This is exactly where bitcoin comes into the picture as a form of “digital gold”. Bitcoin is the first digital artifact that has succeeded with the concept of creating a digital variant of money that is not controlled by a central player. Its limited range is very reminiscent of gold and is controlled by the laws of technology whose decentralization is a key word. The decentralization of the Bitcoin network means that several nodes participate and run the system worldwide. This in itself creates an enormous sluggishness and difficulty in making changes to the system. To change something, a majority of the Bitcoin network’s participants must choose to incorporate a certain proposed update, something that usually takes several months to years to implement. This also includes the monetary policy, or Bitcoin’s “monetary policy”, which has been encoded in Bitcoin’s source code since day one and which makes Bitcoin’s monetary policy predictable both in quantity and time. We know for sure the rate of inflation at any given time and that the last share of a bitcoin will be created in 2140 and can plan accordingly. Can we say the same about the dollar?
Bitcoin owners will always know their share of the total supply and this is where the image of value comes in: the value created by the limited as compared to by the unlimited. Imagine the analogy of owning the original of the Mona Lisa painting as opposed to owning a copy printed in 10,000 copies.
Is there ever a time when bitcoin’s “value proposition” should shine the strongest, it should be in these times when central banks around the world stimulate the nations’ economies with historically enormous liquidity injections. Like gold, bitcoin has seen a price increase that can be attributed to the abrupt increase in the money supply, ie inflation, in recent months.
Bitcoin is a fundamental transformation of every aspect of money. It’s the most abstract form of money we’ve ever created – Andreas Antonopolous
If we instead turn the picture upside down and put the dollar in focus, every dollar has lost value compared to gold and bitcoin. However, we do not need to limit the time frame to recent months. Ever since the US Federal Reserve was formed in 1913, the purchasing power of the dollar has been steadily declining in value – as can be clearly seen in the graph below.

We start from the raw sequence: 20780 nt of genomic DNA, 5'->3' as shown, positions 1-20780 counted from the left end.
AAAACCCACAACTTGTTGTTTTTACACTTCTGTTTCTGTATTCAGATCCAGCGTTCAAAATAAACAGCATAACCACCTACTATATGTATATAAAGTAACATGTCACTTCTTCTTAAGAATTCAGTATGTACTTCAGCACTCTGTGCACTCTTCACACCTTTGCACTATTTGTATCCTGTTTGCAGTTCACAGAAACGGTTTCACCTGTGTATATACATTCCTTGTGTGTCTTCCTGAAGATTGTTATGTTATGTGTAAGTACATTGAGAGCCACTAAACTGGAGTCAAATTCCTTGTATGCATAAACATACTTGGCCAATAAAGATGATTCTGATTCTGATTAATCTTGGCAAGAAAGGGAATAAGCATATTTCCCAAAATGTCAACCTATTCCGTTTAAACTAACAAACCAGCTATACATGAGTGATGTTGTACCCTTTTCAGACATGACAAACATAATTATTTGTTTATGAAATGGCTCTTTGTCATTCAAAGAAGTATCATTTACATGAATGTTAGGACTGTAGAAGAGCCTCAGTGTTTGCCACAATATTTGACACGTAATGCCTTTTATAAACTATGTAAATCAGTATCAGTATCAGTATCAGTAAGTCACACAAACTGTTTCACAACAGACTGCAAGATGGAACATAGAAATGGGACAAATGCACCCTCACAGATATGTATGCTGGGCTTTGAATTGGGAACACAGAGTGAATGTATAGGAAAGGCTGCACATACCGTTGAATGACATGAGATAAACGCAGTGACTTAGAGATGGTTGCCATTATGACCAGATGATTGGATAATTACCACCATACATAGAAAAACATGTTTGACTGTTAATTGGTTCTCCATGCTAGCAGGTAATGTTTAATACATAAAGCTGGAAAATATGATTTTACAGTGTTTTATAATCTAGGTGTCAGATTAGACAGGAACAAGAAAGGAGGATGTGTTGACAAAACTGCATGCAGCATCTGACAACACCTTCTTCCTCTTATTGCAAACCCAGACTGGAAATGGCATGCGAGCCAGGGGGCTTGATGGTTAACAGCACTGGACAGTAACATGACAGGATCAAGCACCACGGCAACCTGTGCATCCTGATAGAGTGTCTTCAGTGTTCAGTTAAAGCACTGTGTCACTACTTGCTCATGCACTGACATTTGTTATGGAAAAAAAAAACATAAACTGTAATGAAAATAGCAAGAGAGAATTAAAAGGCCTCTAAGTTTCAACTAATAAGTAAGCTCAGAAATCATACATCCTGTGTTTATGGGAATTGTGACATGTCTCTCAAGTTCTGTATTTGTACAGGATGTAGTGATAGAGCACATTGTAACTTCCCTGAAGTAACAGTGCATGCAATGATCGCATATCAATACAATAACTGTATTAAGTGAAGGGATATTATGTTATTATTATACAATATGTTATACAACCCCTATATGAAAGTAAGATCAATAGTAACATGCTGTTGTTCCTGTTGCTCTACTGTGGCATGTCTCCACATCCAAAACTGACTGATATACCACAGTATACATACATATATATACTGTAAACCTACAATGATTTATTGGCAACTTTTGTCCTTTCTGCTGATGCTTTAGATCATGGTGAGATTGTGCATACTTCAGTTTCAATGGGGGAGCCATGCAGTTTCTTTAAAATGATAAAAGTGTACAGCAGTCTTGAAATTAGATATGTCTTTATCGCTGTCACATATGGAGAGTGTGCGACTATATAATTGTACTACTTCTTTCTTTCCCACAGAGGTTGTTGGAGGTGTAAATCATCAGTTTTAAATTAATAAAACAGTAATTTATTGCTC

Inflationary monetary policy has been around for a long time and the role of bitcoin as a hedge is growing stronger. The pandemic is not the only reason for this massive increase in the money supply. The money supply has increased and will most likely continue to increase over time, for the simple reason that today’s monetary system is designed to work that way. It also means that purchasing power will continue to decline in dollars and in all other fiat currencies worldwide. For some, this information is obvious, while for others it feels foreign. As carmaker Henry Ford put it:
It is well enough that people of the nation do not understand our banking and monetary system, for if they did, I believe there would be a revolution before tomorrow morning – Henry Ford
Whether there will be a revolution tomorrow morning or not, the fact remains: the need for an alternative preserver is more relevant than ever. Whether it will be bitcoin, gold or something completely different that takes on that role in the future remains to be seen.
Bitcoin’s value proposition becomes extra clear in times like these. The advantage of being a digital currency whose monetary policy is impossible to manipulate becomes increasingly apparent when we can compare it with central banks’ agile navigation methods to parry financial difficulties. With bitcoin, you will always know your share of the total 21,000,000 bitcoin that will be created, while the amount of money in fiat currencies has no ceiling.
As the quantity theory reminded us, the recurring stimuli will lead to a continuous deterioration of the value of fiat currencies and just like gold, bitcoin has an opportunity to continue to show its front feet as a value preserver as it has done for the past 10 years. But why bitcoin and not gold? That may be the next blog post…